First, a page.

The Relationship of Discrete Amino Acid Regions to the Biochemical Properties of Human Phenol Sulfotransferases (SULTs)

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Kudeacek, Patrick Eugene
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Sulfation is important in the metabolism of many different compounds including phenols, monoamine neurotransmitters, steroid and thyroid hormones, and numerous xenobiotics. The addition of the sulfuryl moiety to substrates produces effects such as increased water solubility and renal excretion, decreased activity, activation of certain agents, and formation of unstable esters that react with DNA to form adducts. The most studied form of the sulfotransferase (STILT) enzymes in humans is SULT1 Al. Allozymes (expressed allelic variants) of SULT1A1 have been detected in human blood platelets at different proportions in separate ethnic populations. The SULT1A1 level of activity and thermal stability measured in the human population are variable. Allozymes are associated with the variability measured in human SULT1 Al activities and thermal stability. The reason for the catalytic differences is not completely understood, but low STJLT1 Al activity may increase susceptability to toxins due to an individual’s inability to metabolize specific reagents. The super-family of human SULT enzymes is classified according to amino acid sequence differences. SULT1 Al and STJLT1 A3 are 93% similar in their amino acid sequences, but they differ in biochemical properties including substrate specificity and thermal stability. To gain knowledge of amino acids that affect the different biochemical properties we produced chimeric and mutant SULT1A1 and SULT1A3 enzymes. Specific amino acid residues over the length of the protein affect the biochemical properties of the SULTl A1 and SULT1 A3 enzymes. The N-terrninal portion of the SULT1A1 enzyme is important for measurable activity of the enzyme because when mutated to the residues present in the N-terminus of SULTl A3, no activity is detectable. The presence of the N-terminal of SULTl A1 with the center region of SUI,T1 A3 creates a more hydrophilic protein with greater thermal stability and resistance to NaCl inhibition for these chimeric proteins. Mutations within the C-terminal portion of SULTl A1 and SULTl A3 produce changes in sensitivities to inhibitors when using dopamine as the substrate. The Phe247 of SULTl A1 when mutated alters the ability of SULTl A1 to catalyze the sulfate conjugation of dopamine. When a phenylalanine is inserted into the 247 position of SULTl A3, the thermal stability is almost equal to SULTl Al. Therefore, there are specific regions of the SULT enzyme amino acid sequences that have an effect on the biochemical properties of these enzymes. Knowledge of the interactions between the amino acid sequences of SULT enzymes and their biochemical properties will aid our understanding of the differences between SULT enzymes and allozymes. This is important because it provides a functional component for certain protein residues. The information may help predict whether an allozyme in the human population may have altered abilities in metabolizing certain substrates.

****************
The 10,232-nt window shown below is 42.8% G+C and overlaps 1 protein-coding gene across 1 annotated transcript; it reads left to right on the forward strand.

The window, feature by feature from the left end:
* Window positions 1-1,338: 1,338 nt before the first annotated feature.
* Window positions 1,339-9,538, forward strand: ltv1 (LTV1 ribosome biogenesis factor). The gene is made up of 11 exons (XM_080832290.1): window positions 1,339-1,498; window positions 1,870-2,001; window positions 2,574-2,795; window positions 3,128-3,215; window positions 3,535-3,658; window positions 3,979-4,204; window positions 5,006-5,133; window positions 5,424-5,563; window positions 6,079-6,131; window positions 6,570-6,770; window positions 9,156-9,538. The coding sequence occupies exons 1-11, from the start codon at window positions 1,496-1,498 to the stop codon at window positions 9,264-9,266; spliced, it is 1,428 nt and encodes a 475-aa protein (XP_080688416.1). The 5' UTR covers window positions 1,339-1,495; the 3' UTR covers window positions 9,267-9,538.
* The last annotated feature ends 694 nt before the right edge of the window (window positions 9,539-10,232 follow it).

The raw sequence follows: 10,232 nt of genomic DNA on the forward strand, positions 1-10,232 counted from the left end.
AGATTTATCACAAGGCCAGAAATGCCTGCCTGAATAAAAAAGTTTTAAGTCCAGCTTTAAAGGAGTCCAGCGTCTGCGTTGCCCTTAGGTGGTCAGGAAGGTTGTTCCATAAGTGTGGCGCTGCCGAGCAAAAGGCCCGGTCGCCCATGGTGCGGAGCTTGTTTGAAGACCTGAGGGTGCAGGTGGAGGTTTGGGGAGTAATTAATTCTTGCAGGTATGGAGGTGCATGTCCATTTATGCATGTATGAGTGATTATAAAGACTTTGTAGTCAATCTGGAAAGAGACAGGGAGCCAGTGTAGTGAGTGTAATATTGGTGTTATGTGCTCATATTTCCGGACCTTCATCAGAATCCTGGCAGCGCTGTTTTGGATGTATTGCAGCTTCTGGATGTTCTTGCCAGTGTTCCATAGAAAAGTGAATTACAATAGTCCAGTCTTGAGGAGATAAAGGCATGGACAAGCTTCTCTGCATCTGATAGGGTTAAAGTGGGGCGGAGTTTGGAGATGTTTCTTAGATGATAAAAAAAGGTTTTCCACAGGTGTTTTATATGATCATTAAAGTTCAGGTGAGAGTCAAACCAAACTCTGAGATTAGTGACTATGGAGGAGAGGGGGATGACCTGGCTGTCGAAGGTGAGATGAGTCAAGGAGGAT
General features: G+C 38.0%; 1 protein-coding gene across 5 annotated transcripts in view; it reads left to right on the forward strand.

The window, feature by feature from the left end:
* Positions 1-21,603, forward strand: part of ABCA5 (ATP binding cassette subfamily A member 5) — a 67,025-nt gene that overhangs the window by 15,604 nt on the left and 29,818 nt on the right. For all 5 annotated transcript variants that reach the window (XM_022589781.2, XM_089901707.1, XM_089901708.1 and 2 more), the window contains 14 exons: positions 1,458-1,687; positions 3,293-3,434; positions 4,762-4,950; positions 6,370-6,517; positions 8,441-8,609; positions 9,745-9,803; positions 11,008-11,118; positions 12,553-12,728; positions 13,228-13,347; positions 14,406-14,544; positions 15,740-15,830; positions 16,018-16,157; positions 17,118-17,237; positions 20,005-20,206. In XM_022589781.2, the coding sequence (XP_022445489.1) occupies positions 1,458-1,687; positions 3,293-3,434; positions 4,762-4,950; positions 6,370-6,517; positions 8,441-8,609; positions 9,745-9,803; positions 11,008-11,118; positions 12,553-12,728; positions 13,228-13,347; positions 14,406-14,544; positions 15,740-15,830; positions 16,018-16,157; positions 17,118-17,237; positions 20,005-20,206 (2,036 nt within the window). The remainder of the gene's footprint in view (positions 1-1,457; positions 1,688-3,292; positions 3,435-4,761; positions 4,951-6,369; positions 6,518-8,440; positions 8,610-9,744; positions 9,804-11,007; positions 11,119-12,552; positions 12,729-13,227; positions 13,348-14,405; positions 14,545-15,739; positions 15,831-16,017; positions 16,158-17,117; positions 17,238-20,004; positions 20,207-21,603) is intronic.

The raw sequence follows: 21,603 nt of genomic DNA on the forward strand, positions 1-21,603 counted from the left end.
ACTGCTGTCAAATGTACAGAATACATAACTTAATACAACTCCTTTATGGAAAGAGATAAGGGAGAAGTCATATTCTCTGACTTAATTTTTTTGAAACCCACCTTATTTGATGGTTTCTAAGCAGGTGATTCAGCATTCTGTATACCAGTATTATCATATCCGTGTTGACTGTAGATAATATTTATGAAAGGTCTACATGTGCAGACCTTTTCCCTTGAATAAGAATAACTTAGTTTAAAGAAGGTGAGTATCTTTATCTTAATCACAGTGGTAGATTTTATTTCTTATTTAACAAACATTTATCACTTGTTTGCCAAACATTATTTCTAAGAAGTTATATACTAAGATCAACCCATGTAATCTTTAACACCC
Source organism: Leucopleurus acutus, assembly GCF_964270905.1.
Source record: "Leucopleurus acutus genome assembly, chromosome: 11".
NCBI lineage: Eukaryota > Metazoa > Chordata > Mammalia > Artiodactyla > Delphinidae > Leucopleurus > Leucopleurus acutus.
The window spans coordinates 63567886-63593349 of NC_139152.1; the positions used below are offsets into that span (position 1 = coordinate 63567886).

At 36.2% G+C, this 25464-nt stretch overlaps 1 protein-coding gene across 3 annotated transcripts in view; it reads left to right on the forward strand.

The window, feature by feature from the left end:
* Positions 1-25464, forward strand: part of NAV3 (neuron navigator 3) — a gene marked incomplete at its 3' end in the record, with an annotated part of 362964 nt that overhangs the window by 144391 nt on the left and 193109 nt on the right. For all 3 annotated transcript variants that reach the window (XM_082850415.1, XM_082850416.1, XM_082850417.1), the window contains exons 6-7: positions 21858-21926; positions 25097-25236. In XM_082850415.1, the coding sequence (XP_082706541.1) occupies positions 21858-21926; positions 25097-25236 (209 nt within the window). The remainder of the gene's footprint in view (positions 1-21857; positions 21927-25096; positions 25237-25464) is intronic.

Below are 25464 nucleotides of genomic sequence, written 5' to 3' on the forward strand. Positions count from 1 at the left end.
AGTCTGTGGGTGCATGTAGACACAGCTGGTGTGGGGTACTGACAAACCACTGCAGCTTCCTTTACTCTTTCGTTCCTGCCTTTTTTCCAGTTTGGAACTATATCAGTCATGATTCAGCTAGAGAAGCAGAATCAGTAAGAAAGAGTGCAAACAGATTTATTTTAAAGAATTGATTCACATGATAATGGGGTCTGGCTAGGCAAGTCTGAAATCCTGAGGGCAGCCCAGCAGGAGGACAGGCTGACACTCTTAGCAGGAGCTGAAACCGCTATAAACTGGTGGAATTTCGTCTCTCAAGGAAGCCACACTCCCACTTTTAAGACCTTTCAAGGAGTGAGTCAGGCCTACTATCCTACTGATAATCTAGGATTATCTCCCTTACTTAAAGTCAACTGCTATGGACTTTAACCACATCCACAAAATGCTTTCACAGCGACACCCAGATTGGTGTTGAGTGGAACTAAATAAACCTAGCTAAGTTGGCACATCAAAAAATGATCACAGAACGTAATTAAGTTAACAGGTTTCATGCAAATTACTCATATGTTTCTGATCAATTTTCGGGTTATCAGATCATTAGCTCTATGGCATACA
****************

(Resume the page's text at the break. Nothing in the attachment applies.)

Creighton University
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